EIGHTY YEARS OF THE PRAGUE LINGUISTIC CIRCLE
|Title:||EIGHTY YEARS OF THE PRAGUE LINGUISTIC CIRCLE|
|Journal or Publication Title:|
Linguistica Pragensia, 16, 2, pp. 57-77
On the occasion of the 80th anniversary of the foundation of the Prague Linguistic Circle it is important to recall at least some of the main features of the different periods of the Circle's activities and to give a brief overview of its different achievements. The authors restrict their attention to the domain of linguistics, though they are well aware of the rich results in branches other than linguistics, including besides language studies especially in aesthetics and the theory of literature, in which R. Jakobson, J. Mukařovský, as well as later M. Červenka, and others made extremely fruitful contributions. The limited space also does not allow to discuss what has been achieved by the Circle's activities in Slovakia and abroad. Attention is paid both to the older periods (1926–1945, in Sect. 1 and 2), and somewhat more detailed remarks are presented on more recent research (Sect. 3 and 4). The bibliography (which by far cannot be complete) contains a selection of relevant writings. In Section 1, the classical Circle from the 1930s is characterized as having been broadly accepted on the international scene thanks to its deeply elaborated phonological theory. The views of its main authors, i.e. N. Trubetzkoy and R. Jakobson, were far from unified; in fact, the strength of the Circle was in its spirit of dialogue, which kept the Circle receptive to new ideas, rather than in any set of postulates commonly professed. The many-sided, although not all-embracing influence of de Saussure's Cours on the views of the Praguians was combined with significant insights concerning the notion of markedness, V. Mathesius' functional and structural view of syntax and of the information structure, and also B. Havránek's account of the social and functional stratification of the national language. Among the writings of the founders' followers, V. Skalička's specification of the main concepts of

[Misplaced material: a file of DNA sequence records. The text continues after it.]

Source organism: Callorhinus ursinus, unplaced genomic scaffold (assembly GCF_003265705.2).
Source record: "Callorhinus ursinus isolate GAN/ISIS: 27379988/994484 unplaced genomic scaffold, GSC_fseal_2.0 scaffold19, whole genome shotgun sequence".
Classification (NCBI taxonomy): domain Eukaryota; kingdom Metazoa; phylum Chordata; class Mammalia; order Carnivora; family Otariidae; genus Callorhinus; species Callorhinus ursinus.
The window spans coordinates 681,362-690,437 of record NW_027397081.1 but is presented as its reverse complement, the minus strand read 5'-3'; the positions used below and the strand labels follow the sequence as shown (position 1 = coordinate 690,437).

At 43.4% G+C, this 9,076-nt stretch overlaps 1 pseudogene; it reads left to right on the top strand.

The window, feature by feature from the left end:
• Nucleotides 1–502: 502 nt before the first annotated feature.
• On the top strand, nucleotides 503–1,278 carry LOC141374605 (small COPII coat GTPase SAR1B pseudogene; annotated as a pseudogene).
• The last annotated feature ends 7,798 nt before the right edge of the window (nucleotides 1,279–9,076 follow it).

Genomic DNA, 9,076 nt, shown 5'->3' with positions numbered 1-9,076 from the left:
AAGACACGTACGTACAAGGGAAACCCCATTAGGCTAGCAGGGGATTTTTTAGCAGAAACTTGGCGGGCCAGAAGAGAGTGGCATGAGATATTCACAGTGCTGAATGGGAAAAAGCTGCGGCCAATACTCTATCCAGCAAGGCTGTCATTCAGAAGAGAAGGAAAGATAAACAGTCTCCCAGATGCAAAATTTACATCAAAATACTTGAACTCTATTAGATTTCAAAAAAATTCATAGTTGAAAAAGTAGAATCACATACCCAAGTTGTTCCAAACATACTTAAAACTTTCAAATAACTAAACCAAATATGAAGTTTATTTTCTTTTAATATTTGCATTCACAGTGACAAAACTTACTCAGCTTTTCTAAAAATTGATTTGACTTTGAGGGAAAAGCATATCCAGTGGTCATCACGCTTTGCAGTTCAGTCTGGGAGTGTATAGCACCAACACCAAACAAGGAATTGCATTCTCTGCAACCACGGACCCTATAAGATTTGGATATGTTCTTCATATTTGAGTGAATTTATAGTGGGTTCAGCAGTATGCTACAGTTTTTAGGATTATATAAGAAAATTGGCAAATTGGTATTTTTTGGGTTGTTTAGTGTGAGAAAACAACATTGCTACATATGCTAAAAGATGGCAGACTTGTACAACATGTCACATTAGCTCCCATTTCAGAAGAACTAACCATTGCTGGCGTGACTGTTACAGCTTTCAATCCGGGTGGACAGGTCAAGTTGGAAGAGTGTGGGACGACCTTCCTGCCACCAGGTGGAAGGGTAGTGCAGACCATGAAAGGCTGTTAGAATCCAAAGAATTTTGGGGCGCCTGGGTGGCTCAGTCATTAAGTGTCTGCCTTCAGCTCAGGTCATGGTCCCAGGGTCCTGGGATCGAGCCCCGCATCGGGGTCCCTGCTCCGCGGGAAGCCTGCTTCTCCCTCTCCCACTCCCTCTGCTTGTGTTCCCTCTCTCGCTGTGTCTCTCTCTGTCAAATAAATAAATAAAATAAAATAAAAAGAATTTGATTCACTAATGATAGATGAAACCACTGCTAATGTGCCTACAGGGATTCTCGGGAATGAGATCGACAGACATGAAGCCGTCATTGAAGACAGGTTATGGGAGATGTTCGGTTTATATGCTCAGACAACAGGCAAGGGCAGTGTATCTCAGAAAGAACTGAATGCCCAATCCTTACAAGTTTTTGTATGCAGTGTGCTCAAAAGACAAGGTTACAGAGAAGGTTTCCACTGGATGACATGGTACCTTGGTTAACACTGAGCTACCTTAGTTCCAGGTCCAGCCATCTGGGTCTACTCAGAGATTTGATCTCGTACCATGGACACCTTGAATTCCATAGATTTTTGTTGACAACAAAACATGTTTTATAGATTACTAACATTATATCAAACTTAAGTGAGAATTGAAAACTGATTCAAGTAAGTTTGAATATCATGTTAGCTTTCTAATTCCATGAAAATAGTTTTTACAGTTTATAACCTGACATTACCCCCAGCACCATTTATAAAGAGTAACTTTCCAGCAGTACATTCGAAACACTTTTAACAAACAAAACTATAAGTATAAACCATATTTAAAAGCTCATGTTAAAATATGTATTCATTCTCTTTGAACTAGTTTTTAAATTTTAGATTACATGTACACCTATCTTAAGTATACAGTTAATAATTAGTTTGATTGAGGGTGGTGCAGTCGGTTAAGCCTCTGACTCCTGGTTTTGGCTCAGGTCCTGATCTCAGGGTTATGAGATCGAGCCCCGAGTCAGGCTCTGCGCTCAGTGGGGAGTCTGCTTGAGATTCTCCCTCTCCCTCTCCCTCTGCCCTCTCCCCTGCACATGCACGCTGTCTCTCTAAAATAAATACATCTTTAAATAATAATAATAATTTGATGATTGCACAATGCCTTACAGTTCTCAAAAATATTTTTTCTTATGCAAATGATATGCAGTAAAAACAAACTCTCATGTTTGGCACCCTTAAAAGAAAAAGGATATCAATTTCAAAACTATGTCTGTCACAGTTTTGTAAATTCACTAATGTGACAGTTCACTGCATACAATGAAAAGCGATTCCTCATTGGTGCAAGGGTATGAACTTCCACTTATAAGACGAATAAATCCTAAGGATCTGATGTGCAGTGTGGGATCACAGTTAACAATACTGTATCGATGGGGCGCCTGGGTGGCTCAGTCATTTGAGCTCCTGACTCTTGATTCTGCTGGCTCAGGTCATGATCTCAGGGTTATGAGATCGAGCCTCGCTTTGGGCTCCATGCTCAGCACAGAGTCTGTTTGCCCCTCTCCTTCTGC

synchronic grammar gave a starting point to his typology of languages. In spite of the limitations enforced by the German occupation of Czechoslovakia between 1939 and 1945, certain important results could be published, which we briefly characterize in Section 2. In Sections 3 and 4, we point out some of the main achievements the Circle gained in the first post-war years, having resumed its work under the leadership of B. Havránek, J. Mukařovský, B. Trnka, V. Skalička and J. Vachek. However, after the Communist
take-over in1948, the Circle, which before that had to defend its views against attempts to implant Marrism, reacted with a less active defence against the politically supported influence of the contributions by J. V. Stalin. The Circle's name could only rarely be used in publications, and R. Jakobson (in exile since 1939) became a persona non grata. Even so, the Prague School's methods continued to be applied in domains such as typology of languages, derivatology, phonology...